Choosing between these 3 choices of indoor rowing shoes can effect factors such as foot placement, form, comfort, and power.

Now if you are a casual rower who doesn’t care about improving times or you like running before or after you row, then regular running shoes might be fine.

But if you want optimal performance, the shoes you wear can really make a difference. I even talk about this as the “Law of Marginal Gains” in my best advice for rowing a 2K article.

Foot Positioning

The shoes you wear have a big impact on your foot placement, which affects your rowing stroke.

Placing your feet too high will limit your forward movement and cause incorrect rowing form. It will shorten your overall rowing stroke and not give you the forward reach that you need.

Placing your feet too low will cause improper leg drive and a weak power position. It can also put added stress on your lower back making for an uncomfortable session.

A large cushion and big heel-to-toe drop can also cause a change in the angle of your feet.

If you look at the placement of the foot-boards of most rowing machines you will see they is set at approximately a 45 degree angle (+ or – a few degrees). This is close to optimal for rowing but can be adjusted when athletes reach more serious levels.

Indoor Rowing Shoes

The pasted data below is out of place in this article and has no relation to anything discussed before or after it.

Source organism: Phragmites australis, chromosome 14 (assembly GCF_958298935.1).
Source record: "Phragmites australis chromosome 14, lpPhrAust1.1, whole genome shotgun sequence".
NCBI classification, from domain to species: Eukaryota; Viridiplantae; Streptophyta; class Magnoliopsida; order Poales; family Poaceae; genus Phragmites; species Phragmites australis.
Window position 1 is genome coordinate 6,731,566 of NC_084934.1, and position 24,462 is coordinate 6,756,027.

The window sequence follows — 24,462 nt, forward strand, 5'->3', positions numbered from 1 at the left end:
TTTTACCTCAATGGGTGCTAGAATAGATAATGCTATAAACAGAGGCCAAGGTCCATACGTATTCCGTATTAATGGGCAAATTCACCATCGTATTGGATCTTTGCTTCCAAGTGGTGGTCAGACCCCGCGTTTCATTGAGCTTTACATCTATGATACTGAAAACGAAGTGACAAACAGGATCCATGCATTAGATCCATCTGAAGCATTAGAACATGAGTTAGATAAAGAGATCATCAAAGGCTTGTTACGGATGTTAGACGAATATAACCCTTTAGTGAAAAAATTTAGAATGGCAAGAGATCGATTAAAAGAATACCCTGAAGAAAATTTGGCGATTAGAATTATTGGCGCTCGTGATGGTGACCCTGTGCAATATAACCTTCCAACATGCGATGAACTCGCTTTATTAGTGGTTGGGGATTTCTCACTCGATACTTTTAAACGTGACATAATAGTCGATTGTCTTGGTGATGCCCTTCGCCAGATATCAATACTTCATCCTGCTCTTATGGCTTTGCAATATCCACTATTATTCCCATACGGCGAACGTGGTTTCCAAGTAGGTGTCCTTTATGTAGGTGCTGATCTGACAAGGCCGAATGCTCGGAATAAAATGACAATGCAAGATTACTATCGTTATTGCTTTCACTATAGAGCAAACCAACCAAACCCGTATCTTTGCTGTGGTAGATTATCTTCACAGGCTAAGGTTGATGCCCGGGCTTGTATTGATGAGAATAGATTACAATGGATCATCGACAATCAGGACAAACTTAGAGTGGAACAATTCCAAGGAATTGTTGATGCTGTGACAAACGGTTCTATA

Depending on what indoor rowing machine shoe you wear can cause this angle to change.  An erg shoe with a zero drop will have no effect but a running shoe with a large heel-to-toe drop will.  See the photo below.

A shoe with a big heel-to-toe drop will decrease the angle that your foot pushes off the foot-board, which can lead to comfort and form issues. An angle that is too shallow or small can also lead to decreased power and efficiency which I mention below.

If your flexibility and form will permit a larger foot-board angle it may lead to better erg times.

Read more: Proper Rowing Machine Foot Position

The type of rowing machine shoes you wear will change the setting or hole of the foot cup. From rowing with running shoes to barefoot rowing, there is usually a one to two hole difference in setting.

The main point of this section is to show that when jumping on an erg you must give some thought to what shoe you are wearing and your foot placement. If you just jump on and begin rowing you may not have your feet in the optimal position.

Power and Efficiency